When an artist asked ChatGPT for advice on retirement planning, it told him to open a Roth IRA and some CDs and arrange automatic deposits into his account. “It’s a lot of information thrown at you pretty quickly,” he said.
He decided it would be more helpful to talk with a human financial planner.
Online financial influencer Delyanne Barros asked ChatGPT for investment advice and got cogent information about allocating money to different vehicles, tax planning, withdrawal rates, and other details, she said.
However, she was able to get that information because she knew what terms to use and what questions to ask, she told The New York Times.
When she asked her Instagram followers if they had used the chatbot to help them invest, “they’re like, ‘what are you talking about?’” she said.
“This is going to be a tool to enhance my coaching but it’s definitely not going to be replacing us,” she added. “People still need a lot of guidance.”
Chatbots may not be ready to plan your retirement or help you make a killing in the market, but they already are handling a lot of low-level guidance.
Intuit, which makes TurboTax, uses AI to make 58 billion financial predictions every day, according to chief data officer Ashok Srivistava.
The company’s Quickbooks uses AI to advise small businesses on cash flow and offer advice that 95 percent of clients follow, he added.
“These systems give you plausible ideas but not necessarily correct ones,” Srivistava pointed out.
“We will want to help CPAs, bookkeepers, financial advisors—everyone in this ecosystem grow and prosper along with the use of AI,” he said to the NYT.
A personal financial planning and management software called Maybe, now in development, has incorporated Chat GPT to answer basic questions that otherwise would require a human expert.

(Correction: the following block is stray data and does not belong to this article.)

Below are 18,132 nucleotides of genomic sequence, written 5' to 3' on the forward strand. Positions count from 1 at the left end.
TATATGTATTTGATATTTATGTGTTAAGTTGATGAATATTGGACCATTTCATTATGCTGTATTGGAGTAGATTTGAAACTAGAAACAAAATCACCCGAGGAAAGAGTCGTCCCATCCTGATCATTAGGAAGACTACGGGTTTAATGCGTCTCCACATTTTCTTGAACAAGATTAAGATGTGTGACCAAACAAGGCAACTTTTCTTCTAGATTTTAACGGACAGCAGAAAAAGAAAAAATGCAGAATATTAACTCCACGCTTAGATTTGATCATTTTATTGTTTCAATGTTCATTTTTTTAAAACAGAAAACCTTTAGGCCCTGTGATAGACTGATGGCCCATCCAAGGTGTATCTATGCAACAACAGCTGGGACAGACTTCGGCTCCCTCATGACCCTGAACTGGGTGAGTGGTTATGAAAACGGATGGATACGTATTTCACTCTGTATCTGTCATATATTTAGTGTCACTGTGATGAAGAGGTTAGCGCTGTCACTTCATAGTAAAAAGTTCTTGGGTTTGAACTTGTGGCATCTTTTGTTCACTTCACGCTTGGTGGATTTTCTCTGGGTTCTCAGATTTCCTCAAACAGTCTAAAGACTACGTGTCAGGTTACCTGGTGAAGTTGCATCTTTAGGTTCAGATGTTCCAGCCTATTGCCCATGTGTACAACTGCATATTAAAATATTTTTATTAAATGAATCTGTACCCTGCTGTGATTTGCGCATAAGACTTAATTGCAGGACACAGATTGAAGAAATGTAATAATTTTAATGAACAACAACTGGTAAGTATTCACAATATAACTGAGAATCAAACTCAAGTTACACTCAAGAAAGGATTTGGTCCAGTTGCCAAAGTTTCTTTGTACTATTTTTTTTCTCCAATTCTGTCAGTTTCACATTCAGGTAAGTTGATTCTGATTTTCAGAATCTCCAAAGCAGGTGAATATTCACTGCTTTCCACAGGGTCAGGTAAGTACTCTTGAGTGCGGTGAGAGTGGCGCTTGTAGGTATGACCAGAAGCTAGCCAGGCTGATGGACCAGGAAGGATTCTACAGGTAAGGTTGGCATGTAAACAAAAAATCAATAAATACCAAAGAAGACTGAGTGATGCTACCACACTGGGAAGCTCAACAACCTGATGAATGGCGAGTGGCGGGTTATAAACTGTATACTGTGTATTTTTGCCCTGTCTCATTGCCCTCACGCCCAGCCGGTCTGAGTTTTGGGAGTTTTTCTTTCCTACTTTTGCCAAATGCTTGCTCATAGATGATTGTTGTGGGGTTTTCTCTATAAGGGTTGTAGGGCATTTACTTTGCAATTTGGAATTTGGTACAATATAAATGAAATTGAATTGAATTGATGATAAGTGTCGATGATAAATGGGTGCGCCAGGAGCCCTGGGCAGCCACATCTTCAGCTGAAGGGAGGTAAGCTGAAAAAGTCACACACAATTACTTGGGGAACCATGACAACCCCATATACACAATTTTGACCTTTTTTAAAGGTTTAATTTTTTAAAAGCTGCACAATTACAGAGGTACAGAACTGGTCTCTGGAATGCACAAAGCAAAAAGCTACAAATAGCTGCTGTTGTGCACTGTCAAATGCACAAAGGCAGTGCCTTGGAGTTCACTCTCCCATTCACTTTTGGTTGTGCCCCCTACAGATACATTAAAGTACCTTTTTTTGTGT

“We realized, well, OK, GPT can do this really well,” Maybe founder John Pigford told the NYT.
However, Pigford and his team had to tackle the chatbot’s quirk of “hallucinating” transactions.
“It was making up entire transactions and building a backstory, like ‘you bought this item at Home Depot to help cool your living room’,” he said in an NYT interview. “That’s a legitimate problem.”
Pigford has tamed the chatbot’s tendency to make things up and now hopes to deliver an AI tool that can “offer hyper-personal input and advice, regardless of what your financial situation is” and “without you having to form a relationship with a financial advisor and paying them a couple hundred bucks an hour.
“I think we’ll have a transition period where we’ll want humans involved for a while,” he added.
TREND FORECAST: Humans will be necessary to AI for more than a while.
The more sophisticated AI becomes, the more complex the problems and dangers it will pose. The human combination of knowledge, intelligence, and intuition is the best recipe for solutions and AIs will not be able to blend those elements for years yet, and perhaps decades.